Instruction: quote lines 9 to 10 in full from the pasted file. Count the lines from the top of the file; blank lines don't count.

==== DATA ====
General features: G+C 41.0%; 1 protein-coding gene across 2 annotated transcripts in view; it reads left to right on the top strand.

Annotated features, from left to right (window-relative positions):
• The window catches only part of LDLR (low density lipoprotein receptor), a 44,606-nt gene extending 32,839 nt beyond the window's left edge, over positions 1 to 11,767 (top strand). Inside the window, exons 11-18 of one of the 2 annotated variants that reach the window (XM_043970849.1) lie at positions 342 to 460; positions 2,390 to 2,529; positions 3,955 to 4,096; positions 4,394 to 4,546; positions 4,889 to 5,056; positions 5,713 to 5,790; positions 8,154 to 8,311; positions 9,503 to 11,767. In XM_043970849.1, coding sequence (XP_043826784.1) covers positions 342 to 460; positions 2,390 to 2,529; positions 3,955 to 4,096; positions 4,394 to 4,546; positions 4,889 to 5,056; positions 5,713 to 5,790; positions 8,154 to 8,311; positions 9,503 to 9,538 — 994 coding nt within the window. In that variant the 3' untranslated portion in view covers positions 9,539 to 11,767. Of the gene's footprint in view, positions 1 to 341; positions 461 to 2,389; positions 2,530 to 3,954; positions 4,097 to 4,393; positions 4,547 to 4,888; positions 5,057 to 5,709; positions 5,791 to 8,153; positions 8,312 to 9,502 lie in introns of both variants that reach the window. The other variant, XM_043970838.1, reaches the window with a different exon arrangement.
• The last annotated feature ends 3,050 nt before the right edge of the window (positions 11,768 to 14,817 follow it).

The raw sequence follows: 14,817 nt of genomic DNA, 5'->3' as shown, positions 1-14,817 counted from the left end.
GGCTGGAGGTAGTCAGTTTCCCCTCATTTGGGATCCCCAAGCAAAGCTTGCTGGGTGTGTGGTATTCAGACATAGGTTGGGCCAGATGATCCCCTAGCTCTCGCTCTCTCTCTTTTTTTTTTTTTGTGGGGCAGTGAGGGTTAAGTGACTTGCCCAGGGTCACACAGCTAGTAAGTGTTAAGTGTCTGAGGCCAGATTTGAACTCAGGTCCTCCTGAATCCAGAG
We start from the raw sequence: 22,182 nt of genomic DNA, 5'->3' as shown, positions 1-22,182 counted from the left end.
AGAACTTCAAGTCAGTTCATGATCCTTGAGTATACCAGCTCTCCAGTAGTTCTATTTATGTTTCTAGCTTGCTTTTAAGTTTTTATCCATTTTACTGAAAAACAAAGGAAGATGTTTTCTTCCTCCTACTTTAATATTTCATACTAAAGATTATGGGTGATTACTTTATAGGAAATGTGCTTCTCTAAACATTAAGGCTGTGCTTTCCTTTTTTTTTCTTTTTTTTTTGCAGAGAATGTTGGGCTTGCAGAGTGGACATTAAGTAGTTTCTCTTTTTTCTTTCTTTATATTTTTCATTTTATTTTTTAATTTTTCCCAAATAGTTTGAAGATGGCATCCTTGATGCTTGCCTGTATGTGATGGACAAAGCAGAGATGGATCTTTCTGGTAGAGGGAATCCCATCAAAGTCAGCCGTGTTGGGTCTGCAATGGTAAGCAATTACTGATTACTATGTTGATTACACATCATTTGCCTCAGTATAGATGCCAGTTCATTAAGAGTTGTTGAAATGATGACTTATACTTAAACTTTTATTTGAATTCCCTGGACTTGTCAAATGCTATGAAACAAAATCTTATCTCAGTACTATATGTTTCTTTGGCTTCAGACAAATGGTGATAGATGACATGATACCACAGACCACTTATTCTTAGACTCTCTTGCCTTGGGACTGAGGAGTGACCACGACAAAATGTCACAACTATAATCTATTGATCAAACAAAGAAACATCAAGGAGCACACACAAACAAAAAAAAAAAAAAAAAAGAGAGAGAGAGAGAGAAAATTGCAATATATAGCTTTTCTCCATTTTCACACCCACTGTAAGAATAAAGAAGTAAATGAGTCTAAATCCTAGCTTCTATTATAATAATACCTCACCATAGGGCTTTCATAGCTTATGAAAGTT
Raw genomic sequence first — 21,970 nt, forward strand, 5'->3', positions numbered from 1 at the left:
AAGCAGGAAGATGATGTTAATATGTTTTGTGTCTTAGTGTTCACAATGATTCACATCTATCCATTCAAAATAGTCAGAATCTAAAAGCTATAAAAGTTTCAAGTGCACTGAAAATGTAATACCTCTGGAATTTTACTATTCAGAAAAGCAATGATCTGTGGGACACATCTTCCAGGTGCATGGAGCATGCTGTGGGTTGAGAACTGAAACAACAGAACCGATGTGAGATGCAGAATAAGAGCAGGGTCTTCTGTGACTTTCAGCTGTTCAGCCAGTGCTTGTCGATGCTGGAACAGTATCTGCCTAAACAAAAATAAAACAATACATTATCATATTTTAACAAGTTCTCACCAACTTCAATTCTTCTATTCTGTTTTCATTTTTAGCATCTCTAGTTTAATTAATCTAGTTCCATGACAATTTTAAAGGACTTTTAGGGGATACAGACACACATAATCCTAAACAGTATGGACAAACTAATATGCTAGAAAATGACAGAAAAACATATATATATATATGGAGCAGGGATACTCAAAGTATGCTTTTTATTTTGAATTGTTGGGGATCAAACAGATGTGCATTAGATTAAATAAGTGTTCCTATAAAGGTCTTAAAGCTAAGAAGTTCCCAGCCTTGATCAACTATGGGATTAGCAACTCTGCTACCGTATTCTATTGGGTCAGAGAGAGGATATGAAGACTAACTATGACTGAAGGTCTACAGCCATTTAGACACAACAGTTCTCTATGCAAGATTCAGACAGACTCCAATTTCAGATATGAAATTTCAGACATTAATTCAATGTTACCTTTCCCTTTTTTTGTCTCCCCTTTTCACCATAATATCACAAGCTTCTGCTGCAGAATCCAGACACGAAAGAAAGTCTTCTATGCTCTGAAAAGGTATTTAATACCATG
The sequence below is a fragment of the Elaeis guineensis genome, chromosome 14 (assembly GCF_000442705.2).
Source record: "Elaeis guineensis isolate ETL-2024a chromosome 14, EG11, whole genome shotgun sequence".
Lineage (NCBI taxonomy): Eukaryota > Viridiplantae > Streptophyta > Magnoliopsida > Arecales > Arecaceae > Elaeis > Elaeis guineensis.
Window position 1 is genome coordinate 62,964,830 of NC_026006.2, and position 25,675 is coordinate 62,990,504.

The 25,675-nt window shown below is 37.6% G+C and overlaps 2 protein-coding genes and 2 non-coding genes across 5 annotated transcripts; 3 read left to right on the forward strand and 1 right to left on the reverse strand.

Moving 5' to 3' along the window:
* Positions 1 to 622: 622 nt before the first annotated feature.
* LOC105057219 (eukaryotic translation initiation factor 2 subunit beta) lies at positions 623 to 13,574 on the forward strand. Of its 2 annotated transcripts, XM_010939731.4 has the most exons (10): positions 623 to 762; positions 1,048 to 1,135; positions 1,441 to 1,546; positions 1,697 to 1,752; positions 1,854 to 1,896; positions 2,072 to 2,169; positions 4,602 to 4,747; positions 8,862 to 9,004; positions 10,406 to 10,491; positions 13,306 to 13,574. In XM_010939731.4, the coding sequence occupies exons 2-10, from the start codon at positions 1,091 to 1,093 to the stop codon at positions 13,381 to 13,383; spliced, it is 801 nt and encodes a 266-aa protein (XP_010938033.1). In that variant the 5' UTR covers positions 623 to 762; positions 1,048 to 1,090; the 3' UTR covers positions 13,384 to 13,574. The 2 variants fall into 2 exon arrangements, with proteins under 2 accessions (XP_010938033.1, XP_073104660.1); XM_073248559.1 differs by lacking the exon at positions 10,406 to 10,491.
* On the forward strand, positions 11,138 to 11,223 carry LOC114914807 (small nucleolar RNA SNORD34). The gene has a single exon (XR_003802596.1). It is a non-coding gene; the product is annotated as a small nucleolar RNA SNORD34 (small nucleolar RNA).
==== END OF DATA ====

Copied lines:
Raw genomic sequence first — 21,970 nt, forward strand, 5'->3', positions numbered from 1 at the left:
AAGCAGGAAGATGATGTTAATATGTTTTGTGTCTTAGTGTTCACAATGATTCACATCTATCCATTCAAAATAGTCAGAATCTAAAAGCTATAAAAGTTTCAAGTGCACTGAAAATGTAATACCTCTGGAATTTTACTATTCAGAAAAGCAATGATCTGTGGGACACATCTTCCAGGTGCATGGAGCATGCTGTGGGTTGAGAACTGAAACAACAGAACCGATGTGAGATGCAGAATAAGAGCAGGGTCTTCTGTGACTTTCAGCTGTTCAGCCAGTGCTTGTCGATGCTGGAACAGTATCTGCCTAAACAAAAATAAAACAATACATTATCATATTTTAACAAGTTCTCACCAACTTCAATTCTTCTATTCTGTTTTCATTTTTAGCATCTCTAGTTTAATTAATCTAGTTCCATGACAATTTTAAAGGACTTTTAGGGGATACAGACACACATAATCCTAAACAGTATGGACAAACTAATATGCTAGAAAATGACAGAAAAACATATATATATATATGGAGCAGGGATACTCAAAGTATGCTTTTTATTTTGAATTGTTGGGGATCAAACAGATGTGCATTAGATTAAATAAGTGTTCCTATAAAGGTCTTAAAGCTAAGAAGTTCCCAGCCTTGATCAACTATGGGATTAGCAACTCTGCTACCGTATTCTATTGGGTCAGAGAGAGGATATGAAGACTAACTATGACTGAAGGTCTACAGCCATTTAGACACAACAGTTCTCTATGCAAGATTCAGACAGACTCCAATTTCAGATATGAAATTTCAGACATTAATTCAATGTTACCTTTCCCTTTTTTTGTCTCCCCTTTTCACCATAATATCACAAGCTTCTGCTGCAGAATCCAGACACGAAAGAAAGTCTTCTATGCTCTGAAAAGGTATTTAATACCATG